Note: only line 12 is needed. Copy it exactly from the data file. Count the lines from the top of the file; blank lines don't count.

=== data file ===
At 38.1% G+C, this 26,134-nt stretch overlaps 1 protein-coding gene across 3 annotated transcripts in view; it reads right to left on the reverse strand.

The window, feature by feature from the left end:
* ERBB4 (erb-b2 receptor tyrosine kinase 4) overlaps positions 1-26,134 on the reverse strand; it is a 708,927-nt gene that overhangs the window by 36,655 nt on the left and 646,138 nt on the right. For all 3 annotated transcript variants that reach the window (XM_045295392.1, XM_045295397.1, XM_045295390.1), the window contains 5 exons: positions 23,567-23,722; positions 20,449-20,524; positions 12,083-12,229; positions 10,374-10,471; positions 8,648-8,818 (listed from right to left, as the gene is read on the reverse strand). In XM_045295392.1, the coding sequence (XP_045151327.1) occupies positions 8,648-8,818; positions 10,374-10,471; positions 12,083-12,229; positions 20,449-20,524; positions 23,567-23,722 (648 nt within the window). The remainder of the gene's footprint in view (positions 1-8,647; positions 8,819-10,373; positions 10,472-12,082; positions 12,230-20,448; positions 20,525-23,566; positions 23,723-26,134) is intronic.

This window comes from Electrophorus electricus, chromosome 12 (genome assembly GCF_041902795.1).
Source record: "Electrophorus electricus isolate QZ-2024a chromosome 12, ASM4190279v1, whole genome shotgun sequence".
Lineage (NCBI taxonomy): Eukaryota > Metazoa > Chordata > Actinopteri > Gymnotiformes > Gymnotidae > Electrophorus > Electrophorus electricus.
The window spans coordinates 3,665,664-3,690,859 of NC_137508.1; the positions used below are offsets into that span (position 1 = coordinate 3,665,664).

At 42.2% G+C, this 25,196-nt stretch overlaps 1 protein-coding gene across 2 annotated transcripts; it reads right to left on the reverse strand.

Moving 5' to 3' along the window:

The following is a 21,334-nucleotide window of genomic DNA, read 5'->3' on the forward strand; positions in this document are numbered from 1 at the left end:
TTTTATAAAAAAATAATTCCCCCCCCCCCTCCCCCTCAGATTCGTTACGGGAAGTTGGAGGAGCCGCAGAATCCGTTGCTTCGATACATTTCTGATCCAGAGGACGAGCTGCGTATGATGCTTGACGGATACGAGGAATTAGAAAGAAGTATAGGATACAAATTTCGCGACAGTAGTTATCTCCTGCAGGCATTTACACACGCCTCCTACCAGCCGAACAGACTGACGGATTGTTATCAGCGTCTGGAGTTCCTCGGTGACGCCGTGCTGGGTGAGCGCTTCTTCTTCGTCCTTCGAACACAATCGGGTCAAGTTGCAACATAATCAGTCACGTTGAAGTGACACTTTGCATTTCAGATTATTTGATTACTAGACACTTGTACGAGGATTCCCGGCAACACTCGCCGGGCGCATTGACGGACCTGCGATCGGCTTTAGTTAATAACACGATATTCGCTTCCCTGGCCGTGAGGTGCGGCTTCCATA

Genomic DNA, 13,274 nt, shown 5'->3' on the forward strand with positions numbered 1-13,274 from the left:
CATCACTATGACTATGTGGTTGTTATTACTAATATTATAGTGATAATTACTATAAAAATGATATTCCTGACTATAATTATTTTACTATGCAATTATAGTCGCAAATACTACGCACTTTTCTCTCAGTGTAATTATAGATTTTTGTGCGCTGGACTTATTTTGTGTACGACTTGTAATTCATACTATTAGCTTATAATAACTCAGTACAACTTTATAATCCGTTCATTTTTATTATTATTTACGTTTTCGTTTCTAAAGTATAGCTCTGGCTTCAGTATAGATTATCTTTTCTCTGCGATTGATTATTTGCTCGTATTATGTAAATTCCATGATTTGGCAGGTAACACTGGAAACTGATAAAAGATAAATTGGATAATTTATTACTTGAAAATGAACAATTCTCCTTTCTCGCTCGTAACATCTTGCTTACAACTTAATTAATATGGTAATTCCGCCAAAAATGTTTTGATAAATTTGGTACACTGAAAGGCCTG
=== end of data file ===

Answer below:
Genomic DNA, 13,274 nt, shown 5'->3' on the forward strand with positions numbered 1-13,274 from the left: